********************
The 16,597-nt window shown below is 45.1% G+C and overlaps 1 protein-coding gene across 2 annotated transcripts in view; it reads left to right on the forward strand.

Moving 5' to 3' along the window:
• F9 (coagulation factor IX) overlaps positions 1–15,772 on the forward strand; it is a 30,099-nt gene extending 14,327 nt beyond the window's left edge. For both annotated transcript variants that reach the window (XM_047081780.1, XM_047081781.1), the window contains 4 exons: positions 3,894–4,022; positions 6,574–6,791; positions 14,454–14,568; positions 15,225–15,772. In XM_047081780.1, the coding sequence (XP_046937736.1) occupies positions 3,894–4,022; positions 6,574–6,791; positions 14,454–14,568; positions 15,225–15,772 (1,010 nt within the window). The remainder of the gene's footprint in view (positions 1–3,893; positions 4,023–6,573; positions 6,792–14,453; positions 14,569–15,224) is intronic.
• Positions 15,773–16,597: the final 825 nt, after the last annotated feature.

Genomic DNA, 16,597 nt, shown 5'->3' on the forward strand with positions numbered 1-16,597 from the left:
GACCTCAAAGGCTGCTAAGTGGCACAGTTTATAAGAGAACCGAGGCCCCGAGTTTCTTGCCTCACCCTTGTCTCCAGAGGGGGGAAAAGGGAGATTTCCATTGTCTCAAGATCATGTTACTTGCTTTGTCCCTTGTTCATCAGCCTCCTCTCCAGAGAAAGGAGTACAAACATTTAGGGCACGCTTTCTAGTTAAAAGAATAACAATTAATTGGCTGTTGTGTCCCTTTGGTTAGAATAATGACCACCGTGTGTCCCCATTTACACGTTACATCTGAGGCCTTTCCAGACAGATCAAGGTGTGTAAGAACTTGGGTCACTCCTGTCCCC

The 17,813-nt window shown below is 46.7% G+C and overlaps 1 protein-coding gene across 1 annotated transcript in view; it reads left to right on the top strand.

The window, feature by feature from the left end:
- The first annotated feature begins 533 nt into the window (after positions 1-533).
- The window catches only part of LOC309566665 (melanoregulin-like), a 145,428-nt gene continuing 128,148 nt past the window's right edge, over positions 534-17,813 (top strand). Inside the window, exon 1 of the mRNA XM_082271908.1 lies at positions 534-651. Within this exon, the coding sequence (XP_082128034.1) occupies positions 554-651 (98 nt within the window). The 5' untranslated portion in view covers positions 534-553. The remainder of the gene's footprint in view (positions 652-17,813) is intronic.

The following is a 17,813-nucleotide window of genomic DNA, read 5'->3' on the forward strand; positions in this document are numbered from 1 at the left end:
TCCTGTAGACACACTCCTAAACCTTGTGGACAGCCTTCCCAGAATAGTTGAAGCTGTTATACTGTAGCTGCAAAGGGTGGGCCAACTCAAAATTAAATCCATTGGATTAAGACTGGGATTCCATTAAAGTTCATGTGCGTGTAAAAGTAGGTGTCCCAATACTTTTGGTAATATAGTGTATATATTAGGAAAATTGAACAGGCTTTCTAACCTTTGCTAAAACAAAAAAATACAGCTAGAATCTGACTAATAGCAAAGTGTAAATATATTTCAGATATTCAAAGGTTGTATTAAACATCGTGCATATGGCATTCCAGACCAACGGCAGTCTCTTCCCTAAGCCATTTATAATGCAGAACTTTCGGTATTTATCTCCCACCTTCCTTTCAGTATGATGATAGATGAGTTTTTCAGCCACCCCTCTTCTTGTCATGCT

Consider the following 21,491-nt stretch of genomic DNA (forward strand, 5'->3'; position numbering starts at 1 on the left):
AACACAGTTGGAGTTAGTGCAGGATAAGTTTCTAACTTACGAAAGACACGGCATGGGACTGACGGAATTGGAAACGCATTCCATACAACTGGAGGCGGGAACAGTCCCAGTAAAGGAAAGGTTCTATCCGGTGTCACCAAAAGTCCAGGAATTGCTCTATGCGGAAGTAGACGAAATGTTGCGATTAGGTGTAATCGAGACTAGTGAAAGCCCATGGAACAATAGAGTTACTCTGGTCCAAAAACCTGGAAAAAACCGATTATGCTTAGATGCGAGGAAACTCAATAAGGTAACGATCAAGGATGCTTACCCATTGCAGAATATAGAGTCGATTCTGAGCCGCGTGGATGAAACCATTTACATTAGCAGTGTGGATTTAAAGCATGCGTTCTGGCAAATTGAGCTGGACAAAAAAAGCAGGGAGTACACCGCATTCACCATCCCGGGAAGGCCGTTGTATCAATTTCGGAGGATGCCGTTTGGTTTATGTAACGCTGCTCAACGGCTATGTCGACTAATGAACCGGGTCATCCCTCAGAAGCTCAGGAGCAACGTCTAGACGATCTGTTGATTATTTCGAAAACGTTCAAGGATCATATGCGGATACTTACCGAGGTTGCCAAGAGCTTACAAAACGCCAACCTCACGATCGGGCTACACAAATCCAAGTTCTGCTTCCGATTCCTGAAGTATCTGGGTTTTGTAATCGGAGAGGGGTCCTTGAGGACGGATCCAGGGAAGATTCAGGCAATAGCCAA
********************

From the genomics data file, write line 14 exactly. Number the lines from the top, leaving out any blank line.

AACACAGTTGGAGTTAGTGCAGGATAAGTTTCTAACTTACGAAAGACACGGCATGGGACTGACGGAATTGGAAACGCATTCCATACAACTGGAGGCGGGAACAGTCCCAGTAAAGGAAAGGTTCTATCCGGTGTCACCAAAAGTCCAGGAATTGCTCTATGCGGAAGTAGACGAAATGTTGCGATTAGGTGTAATCGAGACTAGTGAAAGCCCATGGAACAATAGAGTTACTCTGGTCCAAAAACCTGGAAAAAACCGATTATGCTTAGATGCGAGGAAACTCAATAAGGTAACGATCAAGGATGCTTACCCATTGCAGAATATAGAGTCGATTCTGAGCCGCGTGGATGAAACCATTTACATTAGCAGTGTGGATTTAAAGCATGCGTTCTGGCAAATTGAGCTGGACAAAAAAAGCAGGGAGTACACCGCATTCACCATCCCGGGAAGGCCGTTGTATCAATTTCGGAGGATGCCGTTTGGTTTATGTAACGCTGCTCAACGGCTATGTCGACTAATGAACCGGGTCATCCCTCAGAAGCTCAGGAGCAACGTCTAGACGATCTGTTGATTATTTCGAAAACGTTCAAGGATCATATGCGGATACTTACCGAGGTTGCCAAGAGCTTACAAAACGCCAACCTCACGATCGGGCTACACAAATCCAAGTTCTGCTTCCGATTCCTGAAGTATCTGGGTTTTGTAATCGGAGAGGGGTCCTTGAGGACGGATCCAGGGAAGATTCAGGCAATAGCCAA